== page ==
I know very little about investing. I know we don't want to stay with our current financial advisor. He's an ass: he expresses judgment whenever we withdraw funds, and when I asked him as diplomatically as possible to cut it out, he stopped responding to my emails. We want to get out of the fee-based PlanMember entirely. I know there's Vanguard, Fidelity, etc., and I imagine we'd want to keep the funds in a joint non-retirement account for the time being (i.e. the next 4-10 years), until we decide whether to invest the money in an IRA or 401k.

Ideally I'd like to pay someone $X and have them tell us exactly where to put the money, in what mix of stocks and bonds, and in what index funds, etc. Does something like this exist? I have a hatred for commission-based advising at this point. Any suggestions on where to look would be welcome. We'd like to take care of our current shitty advisor situation ASAP, and moving the funds into something that isn't fee-based but with comparable risk/reward at the same time would be great. Thanks so much.
posted by lilies.lilies to Work & Money (13 answers total) 5 users marked this as a favorite
What you're looking for is a fee-based financial advisor who specifically operates as a fiduciary. A fiduciary means they act on behalf of your best interests and not for a specific company, based on commissions, or based on how much assets are under management.

Start here:

Look for a fiduciary via

And I recommend some very easy entry reading and a helpful community at when you are looking at simple, clear investment strategies.
posted by miasma at 6:35 PM on February 16, 2019 [13 favorites]

You can go simple with robo-investing with something like Betterment or Wealthfront. Set your risk level and it'll do everything else. It's fairly low fees and performes fairly well.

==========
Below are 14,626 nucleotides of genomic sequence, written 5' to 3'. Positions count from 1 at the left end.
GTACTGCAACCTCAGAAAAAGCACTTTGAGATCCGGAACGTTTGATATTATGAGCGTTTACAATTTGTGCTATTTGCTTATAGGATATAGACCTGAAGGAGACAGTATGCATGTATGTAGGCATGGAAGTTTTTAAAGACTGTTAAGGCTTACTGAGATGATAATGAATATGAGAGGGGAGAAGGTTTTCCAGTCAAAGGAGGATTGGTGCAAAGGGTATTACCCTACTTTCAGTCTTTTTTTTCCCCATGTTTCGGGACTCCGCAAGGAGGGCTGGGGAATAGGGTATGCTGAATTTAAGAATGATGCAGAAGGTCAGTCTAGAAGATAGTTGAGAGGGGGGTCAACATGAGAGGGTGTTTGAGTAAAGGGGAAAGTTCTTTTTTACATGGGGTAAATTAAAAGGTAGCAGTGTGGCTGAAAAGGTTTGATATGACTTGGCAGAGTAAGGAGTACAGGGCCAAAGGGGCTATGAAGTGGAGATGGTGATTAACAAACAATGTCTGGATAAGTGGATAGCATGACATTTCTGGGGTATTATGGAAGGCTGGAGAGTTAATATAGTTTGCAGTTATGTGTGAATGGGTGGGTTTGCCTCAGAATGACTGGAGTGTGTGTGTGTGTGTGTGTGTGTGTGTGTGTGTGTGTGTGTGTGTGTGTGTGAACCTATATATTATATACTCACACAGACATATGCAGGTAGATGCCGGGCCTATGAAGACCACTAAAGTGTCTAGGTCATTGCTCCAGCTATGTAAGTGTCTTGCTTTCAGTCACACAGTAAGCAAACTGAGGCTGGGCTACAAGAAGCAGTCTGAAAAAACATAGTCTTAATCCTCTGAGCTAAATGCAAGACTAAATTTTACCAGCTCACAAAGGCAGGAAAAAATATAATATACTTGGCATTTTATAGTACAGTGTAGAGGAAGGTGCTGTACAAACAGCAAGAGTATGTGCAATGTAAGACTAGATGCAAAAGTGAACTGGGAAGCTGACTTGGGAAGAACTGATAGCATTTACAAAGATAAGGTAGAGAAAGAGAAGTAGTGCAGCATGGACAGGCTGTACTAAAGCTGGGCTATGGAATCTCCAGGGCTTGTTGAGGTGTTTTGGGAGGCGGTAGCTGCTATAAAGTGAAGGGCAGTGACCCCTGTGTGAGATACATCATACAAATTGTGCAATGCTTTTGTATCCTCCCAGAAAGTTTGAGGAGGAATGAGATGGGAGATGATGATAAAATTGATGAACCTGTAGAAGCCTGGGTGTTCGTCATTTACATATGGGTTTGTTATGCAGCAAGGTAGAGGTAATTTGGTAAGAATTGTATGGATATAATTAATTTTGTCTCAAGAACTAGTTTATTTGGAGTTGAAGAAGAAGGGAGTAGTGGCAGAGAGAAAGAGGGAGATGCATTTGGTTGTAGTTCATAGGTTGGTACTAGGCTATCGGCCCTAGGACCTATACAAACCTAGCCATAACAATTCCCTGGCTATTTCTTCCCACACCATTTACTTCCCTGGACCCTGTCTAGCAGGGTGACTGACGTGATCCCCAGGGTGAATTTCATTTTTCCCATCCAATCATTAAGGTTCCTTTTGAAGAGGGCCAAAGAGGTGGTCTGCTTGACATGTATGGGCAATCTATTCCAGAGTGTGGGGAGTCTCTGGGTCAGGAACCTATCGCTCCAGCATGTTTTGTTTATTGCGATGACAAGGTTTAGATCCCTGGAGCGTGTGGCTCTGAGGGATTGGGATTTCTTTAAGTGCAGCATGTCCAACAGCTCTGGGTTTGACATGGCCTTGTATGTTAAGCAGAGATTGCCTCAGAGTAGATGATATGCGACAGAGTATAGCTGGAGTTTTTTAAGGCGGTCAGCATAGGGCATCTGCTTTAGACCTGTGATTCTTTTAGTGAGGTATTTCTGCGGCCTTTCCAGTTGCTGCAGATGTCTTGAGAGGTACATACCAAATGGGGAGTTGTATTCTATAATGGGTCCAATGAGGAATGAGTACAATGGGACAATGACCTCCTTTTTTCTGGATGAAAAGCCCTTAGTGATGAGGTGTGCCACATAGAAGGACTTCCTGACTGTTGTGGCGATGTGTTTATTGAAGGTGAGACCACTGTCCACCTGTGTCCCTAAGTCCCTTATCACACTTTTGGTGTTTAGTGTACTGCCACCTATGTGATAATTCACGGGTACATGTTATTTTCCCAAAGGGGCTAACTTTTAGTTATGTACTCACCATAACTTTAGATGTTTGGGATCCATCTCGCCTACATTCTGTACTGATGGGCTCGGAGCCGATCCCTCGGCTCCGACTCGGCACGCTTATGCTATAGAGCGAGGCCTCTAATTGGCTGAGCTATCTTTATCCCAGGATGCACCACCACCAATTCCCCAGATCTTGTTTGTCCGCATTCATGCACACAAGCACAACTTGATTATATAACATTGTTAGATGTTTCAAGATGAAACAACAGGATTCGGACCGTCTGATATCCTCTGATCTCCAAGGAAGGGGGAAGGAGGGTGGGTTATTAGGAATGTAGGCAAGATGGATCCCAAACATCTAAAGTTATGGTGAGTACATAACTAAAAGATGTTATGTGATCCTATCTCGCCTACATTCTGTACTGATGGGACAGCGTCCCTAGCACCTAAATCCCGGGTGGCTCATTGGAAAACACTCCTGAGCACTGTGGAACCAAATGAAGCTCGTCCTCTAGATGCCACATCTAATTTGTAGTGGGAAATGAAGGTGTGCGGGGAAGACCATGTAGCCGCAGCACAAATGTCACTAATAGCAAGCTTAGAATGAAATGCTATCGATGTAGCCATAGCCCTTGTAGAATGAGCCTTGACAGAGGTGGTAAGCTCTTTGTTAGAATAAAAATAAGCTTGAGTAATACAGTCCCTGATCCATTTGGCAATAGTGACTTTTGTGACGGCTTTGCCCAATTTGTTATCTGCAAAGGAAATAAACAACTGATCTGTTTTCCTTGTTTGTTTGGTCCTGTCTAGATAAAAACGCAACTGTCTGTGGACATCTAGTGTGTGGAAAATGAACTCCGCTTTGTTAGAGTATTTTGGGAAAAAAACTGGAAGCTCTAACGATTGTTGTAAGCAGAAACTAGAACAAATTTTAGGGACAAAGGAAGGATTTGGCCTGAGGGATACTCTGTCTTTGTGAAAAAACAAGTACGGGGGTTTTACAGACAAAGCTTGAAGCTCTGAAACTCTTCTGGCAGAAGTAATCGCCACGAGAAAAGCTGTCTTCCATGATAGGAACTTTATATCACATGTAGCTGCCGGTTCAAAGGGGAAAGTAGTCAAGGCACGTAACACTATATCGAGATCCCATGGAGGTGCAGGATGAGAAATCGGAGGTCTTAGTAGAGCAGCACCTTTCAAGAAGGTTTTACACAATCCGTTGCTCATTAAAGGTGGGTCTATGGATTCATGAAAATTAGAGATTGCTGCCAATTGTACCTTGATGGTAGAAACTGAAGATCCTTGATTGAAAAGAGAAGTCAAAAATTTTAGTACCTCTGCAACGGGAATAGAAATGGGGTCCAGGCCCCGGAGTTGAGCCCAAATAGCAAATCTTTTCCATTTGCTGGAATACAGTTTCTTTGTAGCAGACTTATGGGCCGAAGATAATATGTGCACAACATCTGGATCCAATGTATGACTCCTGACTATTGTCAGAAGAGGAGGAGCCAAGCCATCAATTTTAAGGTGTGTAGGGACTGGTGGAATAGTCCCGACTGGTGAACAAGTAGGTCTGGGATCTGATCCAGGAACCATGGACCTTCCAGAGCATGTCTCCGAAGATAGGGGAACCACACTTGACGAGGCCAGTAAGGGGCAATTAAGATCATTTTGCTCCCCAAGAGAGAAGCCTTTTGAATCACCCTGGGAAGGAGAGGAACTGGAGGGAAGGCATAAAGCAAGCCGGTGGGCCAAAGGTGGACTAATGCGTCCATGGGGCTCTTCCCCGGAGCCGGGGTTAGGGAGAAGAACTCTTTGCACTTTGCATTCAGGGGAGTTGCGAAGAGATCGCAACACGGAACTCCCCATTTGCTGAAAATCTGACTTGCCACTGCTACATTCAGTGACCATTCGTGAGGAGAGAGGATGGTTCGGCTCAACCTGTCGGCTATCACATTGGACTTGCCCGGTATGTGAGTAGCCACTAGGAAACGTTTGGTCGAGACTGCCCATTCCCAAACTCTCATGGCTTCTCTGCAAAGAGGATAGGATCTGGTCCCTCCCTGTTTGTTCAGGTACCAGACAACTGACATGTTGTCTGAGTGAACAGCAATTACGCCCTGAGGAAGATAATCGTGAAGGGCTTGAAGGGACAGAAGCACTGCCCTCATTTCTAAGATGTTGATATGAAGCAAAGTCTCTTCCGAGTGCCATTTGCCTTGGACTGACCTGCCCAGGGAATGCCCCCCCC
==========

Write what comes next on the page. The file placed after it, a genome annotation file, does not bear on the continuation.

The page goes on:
posted by pyro979 at 7:17 PM on February 16, 2019 [3 favorites]

Honestly, with what you have, you could just stick it all, or all you don't want to put into a downpayment, in a Vanguard Target Retirement Fund and be fine. Lowest fees, reasonable allocation (one of the problems of investment is that there isn't a definite "right" answer, just more or less reasonable guesses).

But what you're looking for is, as already said, a fiduciary fee-only planner.
posted by praemunire at 7:53 PM on February 16, 2019 [10 favorites]

Before you decide how to invest the money, you need to have a larger plan for what you need the money to do for you. So, if you need the money in the next five years (eg for a downpayment) then everything should be very conservative. On the other hand, if you want to use this a safety net and the seed for your retirement, then you would plan very differently. So, a good financial advisor can help you think this out. Once you do, the investment can be a pretty simple plan -a mix of low cost stock and bond funds.